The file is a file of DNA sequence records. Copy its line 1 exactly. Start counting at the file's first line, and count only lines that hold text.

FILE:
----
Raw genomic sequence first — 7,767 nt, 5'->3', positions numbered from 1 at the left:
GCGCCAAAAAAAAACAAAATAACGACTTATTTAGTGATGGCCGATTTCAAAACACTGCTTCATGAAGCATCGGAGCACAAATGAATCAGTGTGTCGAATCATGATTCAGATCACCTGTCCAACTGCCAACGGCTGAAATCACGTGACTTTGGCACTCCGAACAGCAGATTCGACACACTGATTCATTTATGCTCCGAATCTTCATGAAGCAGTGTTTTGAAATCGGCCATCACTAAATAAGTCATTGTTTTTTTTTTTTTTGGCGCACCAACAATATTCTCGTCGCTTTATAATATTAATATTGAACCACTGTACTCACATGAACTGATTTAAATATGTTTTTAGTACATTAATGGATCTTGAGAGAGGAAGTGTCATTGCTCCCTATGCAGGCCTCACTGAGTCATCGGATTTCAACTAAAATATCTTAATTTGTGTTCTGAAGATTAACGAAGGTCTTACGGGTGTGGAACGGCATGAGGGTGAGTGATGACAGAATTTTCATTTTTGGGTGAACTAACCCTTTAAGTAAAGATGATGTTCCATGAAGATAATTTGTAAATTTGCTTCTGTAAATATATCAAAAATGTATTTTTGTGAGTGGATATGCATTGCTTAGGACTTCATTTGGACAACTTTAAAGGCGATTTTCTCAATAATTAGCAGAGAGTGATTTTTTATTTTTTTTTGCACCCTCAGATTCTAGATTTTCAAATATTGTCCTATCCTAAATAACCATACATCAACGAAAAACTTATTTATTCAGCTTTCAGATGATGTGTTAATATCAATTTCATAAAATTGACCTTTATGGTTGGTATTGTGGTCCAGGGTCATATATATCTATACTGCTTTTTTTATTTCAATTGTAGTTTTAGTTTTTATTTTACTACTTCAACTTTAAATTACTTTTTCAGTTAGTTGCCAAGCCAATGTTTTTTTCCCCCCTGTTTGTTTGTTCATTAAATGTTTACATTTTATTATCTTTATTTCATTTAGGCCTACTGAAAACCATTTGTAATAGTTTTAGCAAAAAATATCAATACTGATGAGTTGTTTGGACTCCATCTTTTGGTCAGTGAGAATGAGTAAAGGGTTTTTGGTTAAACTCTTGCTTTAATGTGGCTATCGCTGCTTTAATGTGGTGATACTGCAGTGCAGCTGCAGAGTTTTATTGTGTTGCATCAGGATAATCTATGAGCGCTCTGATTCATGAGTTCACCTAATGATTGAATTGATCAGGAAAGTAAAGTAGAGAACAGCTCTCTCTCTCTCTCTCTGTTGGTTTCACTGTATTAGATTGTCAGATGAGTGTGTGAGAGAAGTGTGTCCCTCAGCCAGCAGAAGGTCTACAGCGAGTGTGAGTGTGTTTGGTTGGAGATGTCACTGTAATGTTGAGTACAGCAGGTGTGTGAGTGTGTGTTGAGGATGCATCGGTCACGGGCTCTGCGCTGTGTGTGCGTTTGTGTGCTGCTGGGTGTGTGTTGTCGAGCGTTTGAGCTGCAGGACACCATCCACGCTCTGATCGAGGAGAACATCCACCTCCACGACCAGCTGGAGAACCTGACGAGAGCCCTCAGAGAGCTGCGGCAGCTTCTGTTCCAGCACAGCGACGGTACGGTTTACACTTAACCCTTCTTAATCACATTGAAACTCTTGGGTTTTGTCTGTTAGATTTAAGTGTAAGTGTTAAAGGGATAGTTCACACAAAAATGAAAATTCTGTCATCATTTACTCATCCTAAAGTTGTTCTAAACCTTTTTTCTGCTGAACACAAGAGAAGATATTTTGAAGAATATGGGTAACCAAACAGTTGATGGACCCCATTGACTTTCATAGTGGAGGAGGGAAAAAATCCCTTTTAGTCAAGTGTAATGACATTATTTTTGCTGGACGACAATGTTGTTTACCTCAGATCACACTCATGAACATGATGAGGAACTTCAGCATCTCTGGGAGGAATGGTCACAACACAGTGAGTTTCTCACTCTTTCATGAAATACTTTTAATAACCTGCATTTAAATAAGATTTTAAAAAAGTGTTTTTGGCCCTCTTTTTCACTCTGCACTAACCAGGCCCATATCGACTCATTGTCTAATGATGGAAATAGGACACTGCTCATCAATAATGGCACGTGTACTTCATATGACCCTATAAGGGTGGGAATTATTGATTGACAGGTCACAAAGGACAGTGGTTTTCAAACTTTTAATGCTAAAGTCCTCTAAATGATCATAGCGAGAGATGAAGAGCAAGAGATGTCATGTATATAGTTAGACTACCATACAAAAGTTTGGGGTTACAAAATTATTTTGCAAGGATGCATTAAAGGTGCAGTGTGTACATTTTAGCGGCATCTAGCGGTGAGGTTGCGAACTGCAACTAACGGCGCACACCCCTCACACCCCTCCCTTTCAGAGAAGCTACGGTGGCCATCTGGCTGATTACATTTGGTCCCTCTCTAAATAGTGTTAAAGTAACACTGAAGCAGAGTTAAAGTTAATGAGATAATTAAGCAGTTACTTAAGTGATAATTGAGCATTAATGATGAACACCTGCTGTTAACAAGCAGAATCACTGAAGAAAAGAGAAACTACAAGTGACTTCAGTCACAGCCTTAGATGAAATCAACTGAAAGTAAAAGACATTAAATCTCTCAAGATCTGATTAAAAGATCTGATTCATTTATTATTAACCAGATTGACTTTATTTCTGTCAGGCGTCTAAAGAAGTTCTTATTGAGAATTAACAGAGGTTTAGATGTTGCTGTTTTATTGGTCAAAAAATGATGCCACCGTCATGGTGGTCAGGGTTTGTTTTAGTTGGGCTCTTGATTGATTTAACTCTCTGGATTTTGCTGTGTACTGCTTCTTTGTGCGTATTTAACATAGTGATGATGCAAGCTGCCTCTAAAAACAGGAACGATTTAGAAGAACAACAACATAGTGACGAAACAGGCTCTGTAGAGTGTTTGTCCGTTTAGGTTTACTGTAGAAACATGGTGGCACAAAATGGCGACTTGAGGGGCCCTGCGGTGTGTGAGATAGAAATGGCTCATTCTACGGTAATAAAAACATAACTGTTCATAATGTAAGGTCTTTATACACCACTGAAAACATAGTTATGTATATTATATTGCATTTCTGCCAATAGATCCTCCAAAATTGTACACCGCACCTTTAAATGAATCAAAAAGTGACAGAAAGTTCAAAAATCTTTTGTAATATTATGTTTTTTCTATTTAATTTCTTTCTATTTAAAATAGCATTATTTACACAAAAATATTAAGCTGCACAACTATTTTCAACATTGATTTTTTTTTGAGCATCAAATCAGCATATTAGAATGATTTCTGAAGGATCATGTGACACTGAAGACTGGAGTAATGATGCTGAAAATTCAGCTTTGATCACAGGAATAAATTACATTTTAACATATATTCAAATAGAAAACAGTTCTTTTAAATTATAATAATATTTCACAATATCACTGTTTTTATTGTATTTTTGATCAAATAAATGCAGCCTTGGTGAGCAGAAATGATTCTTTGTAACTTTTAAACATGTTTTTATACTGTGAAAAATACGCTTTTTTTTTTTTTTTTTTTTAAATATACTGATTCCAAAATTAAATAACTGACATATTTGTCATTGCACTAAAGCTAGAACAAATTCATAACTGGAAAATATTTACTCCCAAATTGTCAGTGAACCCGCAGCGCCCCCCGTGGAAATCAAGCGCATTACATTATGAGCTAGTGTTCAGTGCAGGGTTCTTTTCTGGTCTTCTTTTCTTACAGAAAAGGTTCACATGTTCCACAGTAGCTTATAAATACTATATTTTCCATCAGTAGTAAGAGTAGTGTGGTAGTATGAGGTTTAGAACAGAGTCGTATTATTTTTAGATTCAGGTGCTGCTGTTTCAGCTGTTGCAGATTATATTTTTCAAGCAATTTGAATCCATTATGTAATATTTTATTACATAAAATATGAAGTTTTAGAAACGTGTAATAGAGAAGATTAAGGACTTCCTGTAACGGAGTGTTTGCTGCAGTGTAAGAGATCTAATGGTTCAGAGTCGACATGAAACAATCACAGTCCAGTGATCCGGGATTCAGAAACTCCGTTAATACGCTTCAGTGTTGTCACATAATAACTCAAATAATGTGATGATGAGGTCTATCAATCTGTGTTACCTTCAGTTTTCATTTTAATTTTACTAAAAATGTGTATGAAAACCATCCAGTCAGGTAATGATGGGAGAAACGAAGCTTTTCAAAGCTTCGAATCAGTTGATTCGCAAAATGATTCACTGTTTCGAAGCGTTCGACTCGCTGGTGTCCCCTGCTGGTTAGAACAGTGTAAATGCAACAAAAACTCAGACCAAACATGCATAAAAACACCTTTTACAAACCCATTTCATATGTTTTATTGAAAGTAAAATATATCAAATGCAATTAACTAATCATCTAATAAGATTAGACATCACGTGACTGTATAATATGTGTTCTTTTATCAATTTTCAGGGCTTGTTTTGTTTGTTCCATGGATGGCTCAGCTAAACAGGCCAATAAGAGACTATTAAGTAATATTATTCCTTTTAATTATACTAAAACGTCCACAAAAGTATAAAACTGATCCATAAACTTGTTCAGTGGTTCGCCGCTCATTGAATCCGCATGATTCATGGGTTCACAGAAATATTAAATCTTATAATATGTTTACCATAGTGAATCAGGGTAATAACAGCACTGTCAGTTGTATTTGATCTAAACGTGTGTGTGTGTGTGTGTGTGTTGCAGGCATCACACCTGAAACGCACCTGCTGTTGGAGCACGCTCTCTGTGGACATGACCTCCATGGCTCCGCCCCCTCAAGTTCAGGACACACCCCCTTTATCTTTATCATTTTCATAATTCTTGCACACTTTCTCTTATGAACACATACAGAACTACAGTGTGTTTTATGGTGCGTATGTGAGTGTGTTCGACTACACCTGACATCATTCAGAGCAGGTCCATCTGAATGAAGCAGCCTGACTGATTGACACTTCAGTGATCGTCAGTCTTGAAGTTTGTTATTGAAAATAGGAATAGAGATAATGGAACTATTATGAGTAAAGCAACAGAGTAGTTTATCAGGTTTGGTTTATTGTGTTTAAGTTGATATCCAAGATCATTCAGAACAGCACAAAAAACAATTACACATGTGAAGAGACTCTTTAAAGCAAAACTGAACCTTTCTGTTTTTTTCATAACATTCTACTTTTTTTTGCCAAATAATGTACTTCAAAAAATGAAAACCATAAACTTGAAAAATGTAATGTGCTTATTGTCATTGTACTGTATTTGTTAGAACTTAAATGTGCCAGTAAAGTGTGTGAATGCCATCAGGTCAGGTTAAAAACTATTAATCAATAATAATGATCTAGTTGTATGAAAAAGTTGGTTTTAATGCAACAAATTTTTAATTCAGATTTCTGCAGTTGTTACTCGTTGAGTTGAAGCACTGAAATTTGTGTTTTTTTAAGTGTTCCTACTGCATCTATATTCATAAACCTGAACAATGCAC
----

Raw genomic sequence first — 7,767 nt, 5'->3', positions numbered from 1 at the left: